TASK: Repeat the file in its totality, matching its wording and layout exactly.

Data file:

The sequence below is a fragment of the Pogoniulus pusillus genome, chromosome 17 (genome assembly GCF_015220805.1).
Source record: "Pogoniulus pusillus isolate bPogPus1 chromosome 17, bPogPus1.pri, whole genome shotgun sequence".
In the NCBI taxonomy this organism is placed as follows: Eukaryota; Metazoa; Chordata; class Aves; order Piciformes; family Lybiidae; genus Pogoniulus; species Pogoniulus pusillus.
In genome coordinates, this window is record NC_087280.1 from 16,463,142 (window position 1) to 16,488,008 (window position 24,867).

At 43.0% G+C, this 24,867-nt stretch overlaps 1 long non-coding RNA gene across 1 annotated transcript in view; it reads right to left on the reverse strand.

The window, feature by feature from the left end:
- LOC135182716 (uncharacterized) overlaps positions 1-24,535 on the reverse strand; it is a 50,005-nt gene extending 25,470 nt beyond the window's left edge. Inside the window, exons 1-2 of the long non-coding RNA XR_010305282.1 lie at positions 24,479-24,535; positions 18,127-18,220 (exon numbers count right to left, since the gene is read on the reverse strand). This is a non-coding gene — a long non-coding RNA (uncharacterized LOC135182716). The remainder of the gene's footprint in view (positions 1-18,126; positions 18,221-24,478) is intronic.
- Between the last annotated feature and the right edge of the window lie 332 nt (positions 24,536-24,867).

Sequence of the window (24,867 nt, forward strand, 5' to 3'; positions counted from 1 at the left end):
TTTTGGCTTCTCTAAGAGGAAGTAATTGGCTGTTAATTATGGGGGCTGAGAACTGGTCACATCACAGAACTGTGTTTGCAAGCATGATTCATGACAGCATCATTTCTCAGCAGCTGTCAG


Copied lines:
The sequence below is a fragment of the Pogoniulus pusillus genome, chromosome 17 (genome assembly GCF_015220805.1).
Source record: "Pogoniulus pusillus isolate bPogPus1 chromosome 17, bPogPus1.pri, whole genome shotgun sequence".
In the NCBI taxonomy this organism is placed as follows: Eukaryota; Metazoa; Chordata; class Aves; order Piciformes; family Lybiidae; genus Pogoniulus; species Pogoniulus pusillus.
In genome coordinates, this window is record NC_087280.1 from 16,463,142 (window position 1) to 16,488,008 (window position 24,867).

At 43.0% G+C, this 24,867-nt stretch overlaps 1 long non-coding RNA gene across 1 annotated transcript in view; it reads right to left on the reverse strand.

The window, feature by feature from the left end:
- LOC135182716 (uncharacterized) overlaps positions 1-24,535 on the reverse strand; it is a 50,005-nt gene extending 25,470 nt beyond the window's left edge. Inside the window, exons 1-2 of the long non-coding RNA XR_010305282.1 lie at positions 24,479-24,535; positions 18,127-18,220 (exon numbers count right to left, since the gene is read on the reverse strand). This is a non-coding gene — a long non-coding RNA (uncharacterized LOC135182716). The remainder of the gene's footprint in view (positions 1-18,126; positions 18,221-24,478) is intronic.
- Between the last annotated feature and the right edge of the window lie 332 nt (positions 24,536-24,867).

Sequence of the window (24,867 nt, forward strand, 5' to 3'; positions counted from 1 at the left end):
TTTTGGCTTCTCTAAGAGGAAGTAATTGGCTGTTAATTATGGGGGCTGAGAACTGGTCACATCACAGAACTGTGTTTGCAAGCATGATTCATGACAGCATCATTTCTCAGCAGCTGTCAG